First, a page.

"The West is both obsessed with Islam and at the same time, it does not understand this religion at all," director Tarik Saleh, whose film Boy from Heaven is in the running, told AFP on Saturday. Golden Palm. If the feature film has no educational aim, it documents with precision different doctrines of Sunni Islam. And offers viewers a glimpse, from the inside, of a little known or even depreciated world.
“I really think that the West understands nothing about Islam,” insists the man who explains that he has a “personal” relationship to this religion. Almost five years after the release of Confidential Cairo, the 50-year-old Swedish filmmaker, born to an Egyptian father, is back with a politico-religious thriller that denounces the authoritarian excesses of Marshal al-Sissi's power and offers a deep dive in the world of Sunni Islam. A dive that is reminiscent of The Name of the Rose, Umberto Eco's novel and then successful film, taking place in an abbey in the Middle Ages. Mere coincidence? "I was rereading this book when I asked myself: 'What if I told a story like this but in a Muslim context?'" Tarik Saleh recalls to AFP.
Just like Confidential Cairo, which had been filmed in Morocco, Boy from Heaven could not be filmed in Egypt, but in Turkey. “I haven't been back to Egypt since 2015, when we were filming Confidential Cairo when Egyptian security services ordered us to leave the country. Since then, I have been an undesirable person who, if he sets foot on Egyptian soil, will undoubtedly be arrested, ”he assures. The one who discovered his father's country at the age of 10 explains that he holds a special place in his life: "I love the Egyptians, their language... When I hear it, it's like music to me. Even if my level of Arabic is catastrophic!” he quips. Moreover, anchoring one's films in this country is a way of “reclaiming” it.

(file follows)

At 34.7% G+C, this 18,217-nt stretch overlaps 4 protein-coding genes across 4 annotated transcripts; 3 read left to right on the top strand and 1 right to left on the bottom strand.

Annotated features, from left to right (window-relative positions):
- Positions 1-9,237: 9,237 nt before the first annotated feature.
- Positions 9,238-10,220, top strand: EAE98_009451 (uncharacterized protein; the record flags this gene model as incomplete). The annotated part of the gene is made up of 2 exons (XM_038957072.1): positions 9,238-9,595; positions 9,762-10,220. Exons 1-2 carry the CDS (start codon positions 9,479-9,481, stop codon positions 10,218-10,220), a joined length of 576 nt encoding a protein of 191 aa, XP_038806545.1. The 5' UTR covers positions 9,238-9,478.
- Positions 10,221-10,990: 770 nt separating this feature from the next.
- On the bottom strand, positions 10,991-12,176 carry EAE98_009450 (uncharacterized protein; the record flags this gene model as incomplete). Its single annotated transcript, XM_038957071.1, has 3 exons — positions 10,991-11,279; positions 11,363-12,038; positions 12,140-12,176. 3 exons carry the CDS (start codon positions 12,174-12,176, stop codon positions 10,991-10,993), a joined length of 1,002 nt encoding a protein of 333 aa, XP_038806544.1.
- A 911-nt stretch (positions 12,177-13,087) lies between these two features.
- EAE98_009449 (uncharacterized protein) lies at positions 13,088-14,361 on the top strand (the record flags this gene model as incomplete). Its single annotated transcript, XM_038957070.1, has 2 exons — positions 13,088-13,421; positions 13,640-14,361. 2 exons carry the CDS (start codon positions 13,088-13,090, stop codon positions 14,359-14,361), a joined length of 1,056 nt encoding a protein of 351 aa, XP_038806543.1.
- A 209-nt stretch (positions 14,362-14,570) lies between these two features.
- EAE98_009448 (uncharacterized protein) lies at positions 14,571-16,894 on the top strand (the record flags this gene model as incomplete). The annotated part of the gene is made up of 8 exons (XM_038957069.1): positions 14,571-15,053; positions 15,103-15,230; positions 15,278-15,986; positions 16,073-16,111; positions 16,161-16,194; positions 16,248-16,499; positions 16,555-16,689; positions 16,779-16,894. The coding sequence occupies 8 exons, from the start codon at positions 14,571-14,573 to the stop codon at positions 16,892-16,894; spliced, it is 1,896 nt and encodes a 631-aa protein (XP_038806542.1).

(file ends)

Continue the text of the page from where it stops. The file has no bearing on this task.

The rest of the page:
Fiction and not documentary, the film also has a strong autobiographical scope: "Like the main character, my grandfather is from a small fishing village and studied at al-Azhar University", indicates Tarik Saleh in reference to the main religious institution in the Sunni world, located in the historic center of Cairo. "In a way, he continues, this film is a love letter to Egypt and a tribute to my grandparents."
However, Tarik Saleh has not always been a director. He started his career as a street artist, before turning to documentaries. In 2005, the documentary he produced on the Guantanamo military prison won awards in the United States and Europe. "I hate being a director," he said seriously when AFP asked him about his vocation as a filmmaker. I come from the world of art and painting and I like to be alone. I hate being with 200 people on a film set. Even if I like the cinema, it is always very painful for me”.
And to confide that he sees himself more as "a writer". Like a Harlan Coben or a John Grisham, two masters of thrillers, the filmmaker feeds each of his storylines with never-ending plots. “Each time I am told to simplify because otherwise no one will be able to follow”. “In addition to being my best friend, for me, he is an incredible director and screenwriter,” his favorite actor, Fares Fares, told AFP.
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